Such fantastical castles helped earn Ludwig the moniker, the “Fairy Tale King” or Märchenkönig. Unfortunately, however, Ludwig’s story didn’t have a fairy-tale ending. Over time, his extravagant building projects drained the government coffers and eventually he was declared insane and dethroned. At the age of 40, he mysteriously drowned in Lake Starnberg, about 60 miles west from Lake Chiemsee. Some historians still wonder if Ludwig was murdered.
After you’ve visited the museum dedicated to Ludwig, you might be ready for coffee or a bite to eat. The palace complex has an on-site café and restaurant with front-row views of the graceful gardens and fountains. A self-service eatery, it serves everything from Schnitzel to fish entrees. We’d actually packed a picnic, so we found a quiet spot on the palace’s expansive grounds and enjoyed it there. Later, we returned to the café’s sun-drenched terrace so we could savor a delightful latte macchiato—and its wonderful views. To get from Herreninsel’s Visitor’s Center to the palace, you can walk or ride a horse-drawn carriage. We simply strolled the wooded paths while listening to the chirping birds and the occasional woodpecker. See: herrenchiemsee.de
About half a mile from the palace is the Royal Augustinian Monastery (Augustiner Chorherrenstift). Inside, you’ll find the impressive Imperial Hall, with jewel-colored frescoes and furnishings that are considered to be among the finest Baroque decor in Germany. Elsewhere in the building, you can also see the room where in 1948, a special conference was held and Germany’s constitution was drafted.
Plan Your Stay to Lake Chiemsee
Getting to Lake Chiemsee: Lake Chiemsee is well-connected by roads and trains. By train, it takes about 55 minutes to get from Munich’s main railway station (Hauptbahnhof) to Prien. A one-way ticket costs between €18 to €22 ($18 to $22, at time of writing.) Note that if you’re traveling round-trip on the same day, you can save money by purchasing the regional Bavaria Ticket (Bayern Ticket). This special pass, which costs €26 ($26), allows you to travel on an unlimited basis throughout Bavaria, using local trains; it even includes some buses and trams. Up to five passengers can travel on this ticket, and the price only increases by €8 ($8) for each additional passenger. (For example, a Bavaria Ticket for two travelers costs €34 ($34).) See: bahn.com/en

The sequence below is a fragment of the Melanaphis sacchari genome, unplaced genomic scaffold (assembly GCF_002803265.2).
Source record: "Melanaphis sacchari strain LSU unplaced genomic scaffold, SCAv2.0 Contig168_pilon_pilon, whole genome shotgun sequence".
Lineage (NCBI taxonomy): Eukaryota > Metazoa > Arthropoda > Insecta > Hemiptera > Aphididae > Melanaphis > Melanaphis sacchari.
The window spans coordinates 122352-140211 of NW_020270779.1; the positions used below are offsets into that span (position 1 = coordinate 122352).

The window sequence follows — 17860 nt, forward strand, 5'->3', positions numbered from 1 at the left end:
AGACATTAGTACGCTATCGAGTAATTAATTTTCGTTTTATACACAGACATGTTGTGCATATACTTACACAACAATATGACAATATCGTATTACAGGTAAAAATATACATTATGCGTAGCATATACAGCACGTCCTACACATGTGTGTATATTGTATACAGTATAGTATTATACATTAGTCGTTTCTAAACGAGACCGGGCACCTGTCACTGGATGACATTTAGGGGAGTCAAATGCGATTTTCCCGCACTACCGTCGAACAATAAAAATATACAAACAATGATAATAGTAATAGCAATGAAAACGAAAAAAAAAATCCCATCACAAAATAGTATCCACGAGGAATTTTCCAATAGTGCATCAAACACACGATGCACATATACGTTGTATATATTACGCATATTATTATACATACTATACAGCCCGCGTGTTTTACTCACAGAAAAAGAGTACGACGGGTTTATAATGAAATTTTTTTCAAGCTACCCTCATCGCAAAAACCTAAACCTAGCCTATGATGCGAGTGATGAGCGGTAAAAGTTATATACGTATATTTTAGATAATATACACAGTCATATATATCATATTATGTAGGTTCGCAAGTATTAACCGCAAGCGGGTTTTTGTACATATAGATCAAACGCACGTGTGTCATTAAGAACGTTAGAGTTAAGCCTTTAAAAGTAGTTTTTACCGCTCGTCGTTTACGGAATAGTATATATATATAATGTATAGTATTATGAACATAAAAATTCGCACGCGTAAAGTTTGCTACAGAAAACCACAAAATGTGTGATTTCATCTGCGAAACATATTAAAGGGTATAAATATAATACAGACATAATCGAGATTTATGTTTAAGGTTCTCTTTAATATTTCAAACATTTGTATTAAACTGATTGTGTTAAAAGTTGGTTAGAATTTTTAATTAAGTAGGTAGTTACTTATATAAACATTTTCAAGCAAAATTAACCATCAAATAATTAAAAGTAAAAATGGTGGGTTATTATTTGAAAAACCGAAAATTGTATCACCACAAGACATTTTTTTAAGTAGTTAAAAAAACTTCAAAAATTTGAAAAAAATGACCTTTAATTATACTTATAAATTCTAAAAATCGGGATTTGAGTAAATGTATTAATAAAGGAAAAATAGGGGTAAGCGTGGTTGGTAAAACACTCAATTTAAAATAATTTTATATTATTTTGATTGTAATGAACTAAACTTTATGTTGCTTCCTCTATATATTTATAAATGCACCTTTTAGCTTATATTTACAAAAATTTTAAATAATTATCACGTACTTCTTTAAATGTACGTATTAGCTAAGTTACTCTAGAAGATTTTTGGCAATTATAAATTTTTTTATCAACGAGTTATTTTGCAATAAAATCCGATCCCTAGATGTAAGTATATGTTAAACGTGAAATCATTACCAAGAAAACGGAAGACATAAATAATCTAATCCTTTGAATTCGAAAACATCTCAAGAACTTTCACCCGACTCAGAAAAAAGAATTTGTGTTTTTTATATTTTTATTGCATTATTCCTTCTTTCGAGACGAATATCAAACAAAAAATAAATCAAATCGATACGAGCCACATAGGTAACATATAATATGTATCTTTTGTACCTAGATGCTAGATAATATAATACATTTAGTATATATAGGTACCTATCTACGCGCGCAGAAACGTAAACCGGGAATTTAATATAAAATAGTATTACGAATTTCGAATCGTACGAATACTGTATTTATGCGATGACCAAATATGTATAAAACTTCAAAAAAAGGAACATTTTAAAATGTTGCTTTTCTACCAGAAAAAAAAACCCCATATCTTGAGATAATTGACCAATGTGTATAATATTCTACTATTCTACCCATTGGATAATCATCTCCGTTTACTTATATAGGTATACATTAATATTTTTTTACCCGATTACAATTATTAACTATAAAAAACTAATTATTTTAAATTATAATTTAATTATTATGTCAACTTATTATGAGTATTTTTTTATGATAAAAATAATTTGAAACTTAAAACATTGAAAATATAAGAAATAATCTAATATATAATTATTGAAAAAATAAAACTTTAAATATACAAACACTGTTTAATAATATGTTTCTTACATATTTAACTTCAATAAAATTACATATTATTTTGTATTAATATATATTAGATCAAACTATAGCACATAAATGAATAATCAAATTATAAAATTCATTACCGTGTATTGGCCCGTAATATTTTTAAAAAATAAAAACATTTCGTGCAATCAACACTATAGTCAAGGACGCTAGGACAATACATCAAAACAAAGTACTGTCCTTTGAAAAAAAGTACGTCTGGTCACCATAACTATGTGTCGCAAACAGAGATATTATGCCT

When you arrive at Prien’s train station, you’ll be about one mile from the boat pier. During the tourist season, you can get to the pier by riding the Chiemsee Bahn, an emerald-green steam train that dates back to 1887. If you happen to visit when this train isn’t running, as we did, you can either take a taxi or walk to the pier. We were able to do the pleasant walk in about 30 minutes.
Getting to the Islands: Boats link several towns around the lake to both islands (Herreninsel, where the palace is, and Fraueninsel, where you’ll find the abbey). One of the most popular tickets allows travelers to journey from Prien to both islands. Round-trip tickets are €10.40 ($10.40). For timetables see: chiemsee-schifffahrt.de/en/home
Visiting the Palace: Tickets to Schloss Herrenchiemsee cost €10 ($10). This also includes the King Ludwig II Museum, as well as the Augustinian Monastery. Note that tickets must be purchased at the Visitor’s Center located on the Herreninsel, near the spot where the boat docks.
Where to Stay: There are a variety of hotels and self-catering apartments located in both Prien and Bernau. Lake Chiemsee is an-ever popular destination for Munich residents, so depending when you visit, you might find that accommodation in both Prien and Bernau is fully reserved. When I researched accommodation options two weeks before our planned trip to Chiemsee, I found that no lodging was available.
Instead, I look for accommodation in the pretty city of Rosenheim, which is 18 miles west of Prien or 15 minutes by train. We stayed in a pleasant studio apartment at the Limehome Aparthotel (see: limehome.com), which was located in the heart of Rosenheim’s delightful Old Town (Altstadt). On foot, we could reach Rosenheim’s charming parks, boutiques, historic church, and international restaurants (everything from hearty Bavarian cuisine to Vietnamese fare) in a few minutes.